Information on movements and connectivity among populations of animals is important for the delineation of units to conserve, so that demographic parameters, such as abundance, fecundity and mortality, can be placed in an appropriate population and conservation context. Common bottlenose dolphins (Tursiops truncatus) are often considered relatively ‘resident’ and demonstrating strong site fidelity to specific areas. However, this perception may partly be an artefact of the distribution and ‘habitat use’ of cetacean researchers, rather than animals themselves, and bottlenose dolphins have been shown to be capable of substantial movements, often in relatively short periods of time. Here, we report on two long-distance movements of a common bottlenose dolphin within the Mediterranean Sea, across the Tyrrhenian, Ionian and Adriatic Seas, and subsequently back across all three seas to Ligurian Sea, making these the two longest recorded movement for this species in the Mediterranean Sea to date and some of the longest in the world. We also review published records of long-distance movements in this species worldwide. This study highlights the utility of photo-identification and the importance of regional data sharing. We argue that photo-identification comparisons are always worthwhile and the results are informative regardless of the presence or absence of matches, especially with the ongoing advances in automated matching software.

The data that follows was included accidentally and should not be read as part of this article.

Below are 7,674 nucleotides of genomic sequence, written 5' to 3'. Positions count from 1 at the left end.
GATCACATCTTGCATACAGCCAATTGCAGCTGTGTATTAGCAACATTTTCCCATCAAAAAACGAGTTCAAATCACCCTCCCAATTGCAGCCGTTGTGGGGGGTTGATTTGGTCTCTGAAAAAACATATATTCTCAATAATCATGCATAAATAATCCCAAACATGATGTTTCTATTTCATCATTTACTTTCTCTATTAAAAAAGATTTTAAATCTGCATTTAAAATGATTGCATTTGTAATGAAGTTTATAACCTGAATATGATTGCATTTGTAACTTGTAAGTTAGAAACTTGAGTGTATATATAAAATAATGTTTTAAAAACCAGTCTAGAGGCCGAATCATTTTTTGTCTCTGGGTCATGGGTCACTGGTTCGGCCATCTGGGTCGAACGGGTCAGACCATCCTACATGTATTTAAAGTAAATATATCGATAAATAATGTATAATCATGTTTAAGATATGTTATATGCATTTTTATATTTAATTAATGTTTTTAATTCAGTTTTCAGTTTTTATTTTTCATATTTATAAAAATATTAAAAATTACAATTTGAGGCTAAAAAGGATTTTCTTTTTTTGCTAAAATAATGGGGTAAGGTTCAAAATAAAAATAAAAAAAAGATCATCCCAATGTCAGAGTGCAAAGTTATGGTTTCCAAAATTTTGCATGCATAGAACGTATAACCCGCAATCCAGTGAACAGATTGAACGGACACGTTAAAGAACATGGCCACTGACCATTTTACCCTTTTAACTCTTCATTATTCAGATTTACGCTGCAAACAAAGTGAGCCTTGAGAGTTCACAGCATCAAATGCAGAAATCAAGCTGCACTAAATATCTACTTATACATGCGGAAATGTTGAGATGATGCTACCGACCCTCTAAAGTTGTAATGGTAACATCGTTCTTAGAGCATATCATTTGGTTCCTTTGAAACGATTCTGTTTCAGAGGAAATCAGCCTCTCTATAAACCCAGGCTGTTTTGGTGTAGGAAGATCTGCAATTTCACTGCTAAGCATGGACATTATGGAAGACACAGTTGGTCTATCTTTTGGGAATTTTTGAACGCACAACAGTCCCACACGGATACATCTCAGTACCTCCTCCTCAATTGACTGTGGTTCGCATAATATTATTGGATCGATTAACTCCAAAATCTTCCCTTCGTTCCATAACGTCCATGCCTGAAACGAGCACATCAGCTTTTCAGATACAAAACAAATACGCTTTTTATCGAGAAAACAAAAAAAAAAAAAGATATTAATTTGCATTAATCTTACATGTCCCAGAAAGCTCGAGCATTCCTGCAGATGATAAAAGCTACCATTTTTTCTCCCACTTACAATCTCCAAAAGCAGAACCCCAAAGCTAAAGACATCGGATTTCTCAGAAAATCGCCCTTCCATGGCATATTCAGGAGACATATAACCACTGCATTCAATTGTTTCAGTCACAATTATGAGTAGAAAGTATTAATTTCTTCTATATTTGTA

Genov, T., Železnik, J., Bruno, C., Ascheri, D., Fontanesi, E., & Blasi, M. F. (2022). The longest recorded movement of an inshore common bottlenose dolphin (Tursiops truncatus). Mammalian Biology, 1-13.